KY Policy Blog

Undocumented Immigrants Contribute $37 Million Toward Investments in Kentucky Each Year

By Anna Baumann
March 2, 2017

Undocumented immigrants living in Kentucky pay $36.6 million in state and local taxes each year, according to a new report from the Institute on Taxation and Economic Policy. These substantial tax contributions should be acknowledged as lawmakers consider the economic and social impact of immigration policy and enforcement in the U.S. – including a recent executive order that expands the groups of immigrants prioritized for removal and a surge in deportations that involved 53 arrests in Kentucky, many of the detainees lacking criminal records and others with only minor offenses. read more

Too Many Kentuckians Remain Underemployed

By Jason Bailey
February 24, 2017

A close look at the employment level of Kentucky’s working age population shows more progress is needed to reach full economic recovery, as we recently noted. Another measure, called the underemployment rate, also shows there remain many Kentuckians who want more work than they are able to find.

Three groups of people make up the underemployment rate. The first is those classified as unemployed, meaning they are without a job but have looked for work in the past four weeks. The second group consists of “marginally attached workers,” meaning individuals read more

Many Kentuckians Work in Bad Jobs

By Jason Bailey
February 17, 2017

Anecdotal claims are often made that many good jobs are available across the state but Kentucky lacks a workforce skilled and responsible enough to fill those jobs. But the fact is our economy is comprised of many jobs that offer low wages and have few skill requirements — jobs that Kentuckians are working every day.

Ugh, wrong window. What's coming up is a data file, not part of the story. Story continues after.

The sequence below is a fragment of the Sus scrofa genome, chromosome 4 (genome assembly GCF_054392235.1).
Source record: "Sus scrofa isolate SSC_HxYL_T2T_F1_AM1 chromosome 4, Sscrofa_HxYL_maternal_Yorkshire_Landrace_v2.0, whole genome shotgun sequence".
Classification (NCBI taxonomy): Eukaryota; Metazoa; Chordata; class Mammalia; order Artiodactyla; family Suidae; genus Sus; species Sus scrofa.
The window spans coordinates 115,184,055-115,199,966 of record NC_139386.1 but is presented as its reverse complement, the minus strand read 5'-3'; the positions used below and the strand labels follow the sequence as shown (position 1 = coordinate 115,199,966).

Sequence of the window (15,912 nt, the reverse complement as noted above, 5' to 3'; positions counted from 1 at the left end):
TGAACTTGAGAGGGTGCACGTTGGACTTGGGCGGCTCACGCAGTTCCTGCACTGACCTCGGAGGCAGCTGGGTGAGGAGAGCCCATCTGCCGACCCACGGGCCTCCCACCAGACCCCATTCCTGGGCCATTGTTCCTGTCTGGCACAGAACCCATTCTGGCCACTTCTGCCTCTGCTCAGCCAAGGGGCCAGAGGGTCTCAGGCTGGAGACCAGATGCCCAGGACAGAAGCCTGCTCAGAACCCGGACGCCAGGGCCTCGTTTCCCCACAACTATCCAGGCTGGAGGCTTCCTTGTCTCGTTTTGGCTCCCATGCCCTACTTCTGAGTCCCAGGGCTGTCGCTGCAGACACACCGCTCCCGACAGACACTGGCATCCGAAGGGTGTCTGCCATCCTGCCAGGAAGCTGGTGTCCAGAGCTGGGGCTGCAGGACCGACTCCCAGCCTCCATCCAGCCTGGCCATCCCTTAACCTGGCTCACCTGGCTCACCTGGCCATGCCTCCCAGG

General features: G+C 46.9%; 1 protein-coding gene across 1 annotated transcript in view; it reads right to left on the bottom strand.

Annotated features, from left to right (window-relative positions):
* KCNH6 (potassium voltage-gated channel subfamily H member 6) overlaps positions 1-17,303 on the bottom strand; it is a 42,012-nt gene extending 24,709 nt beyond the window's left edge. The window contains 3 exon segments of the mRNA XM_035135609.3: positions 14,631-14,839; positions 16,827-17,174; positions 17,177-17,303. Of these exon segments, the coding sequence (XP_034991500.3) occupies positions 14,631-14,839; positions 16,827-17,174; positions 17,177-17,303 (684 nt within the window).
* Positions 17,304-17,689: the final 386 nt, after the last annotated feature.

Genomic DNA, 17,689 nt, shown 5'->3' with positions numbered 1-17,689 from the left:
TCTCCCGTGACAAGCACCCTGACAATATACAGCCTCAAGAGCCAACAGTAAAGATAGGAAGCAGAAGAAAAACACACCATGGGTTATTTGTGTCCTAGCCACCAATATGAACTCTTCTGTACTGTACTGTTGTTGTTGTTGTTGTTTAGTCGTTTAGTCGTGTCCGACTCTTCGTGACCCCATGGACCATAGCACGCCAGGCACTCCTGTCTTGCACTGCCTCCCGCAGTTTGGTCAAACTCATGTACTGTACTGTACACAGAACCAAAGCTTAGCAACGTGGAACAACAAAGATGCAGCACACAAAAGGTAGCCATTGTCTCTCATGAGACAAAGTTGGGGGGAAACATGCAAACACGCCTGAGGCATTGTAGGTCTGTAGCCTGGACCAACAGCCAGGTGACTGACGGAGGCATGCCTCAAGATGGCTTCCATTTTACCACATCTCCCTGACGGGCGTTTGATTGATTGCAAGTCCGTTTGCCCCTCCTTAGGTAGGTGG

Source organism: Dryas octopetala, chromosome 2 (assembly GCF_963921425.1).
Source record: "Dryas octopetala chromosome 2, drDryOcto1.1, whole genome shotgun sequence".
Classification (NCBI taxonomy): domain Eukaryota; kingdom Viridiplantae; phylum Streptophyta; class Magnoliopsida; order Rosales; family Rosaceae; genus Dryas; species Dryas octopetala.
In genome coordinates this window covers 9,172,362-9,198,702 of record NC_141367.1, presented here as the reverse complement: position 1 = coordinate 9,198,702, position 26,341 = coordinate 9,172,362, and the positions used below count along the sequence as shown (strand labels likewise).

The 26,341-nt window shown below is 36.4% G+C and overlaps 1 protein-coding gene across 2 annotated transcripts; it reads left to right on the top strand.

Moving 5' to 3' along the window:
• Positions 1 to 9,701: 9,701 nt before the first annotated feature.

The Education and Workforce Development Cabinet released its updated occupational outlook report for the years 2014 to 2024 last summer, and recently created a new interactive tool to share related data. Rather than lots of read more

Not Yet to Full Economic Recovery

By Jason Bailey
February 13, 2017

The economy as a whole has been slowly improving and Kentucky’s unemployment rate has fallen from 10.9 percent in June 2009 to 4.8 percent now — the lowest rate since 2001. While the low unemployment rate suggests an economy almost fully recovered, another measure of employment shows Kentucky still has a ways to go.

The unemployment rate only counts people who have sought work in the last four weeks – not the individuals who, because of the depth of the job losses in the Great Recession and a slow and read more

Low Wages at Bottom Demonstrate Need for Policies that Boost Earnings

By Jason Bailey
February 8, 2017

Following meaningful wage growth in 2015, real wages dropped slightly for Kentucky workers in 2016 and are still below where they were back in 2001. With wages low for a broad swath of the workforce, the state needs policies that would lift earnings in order to boost local economies and ensure more families can make ends meet.

Workers at the 30th percentile of hourly wages in Kentucky (meaning 30 percent of workers make less and 70 percent make more) earned only $12.01 an hour in 2016, according to Current Population read more

Refugees, Immigrants Important to Kentucky and the Economy: An Overview of the Research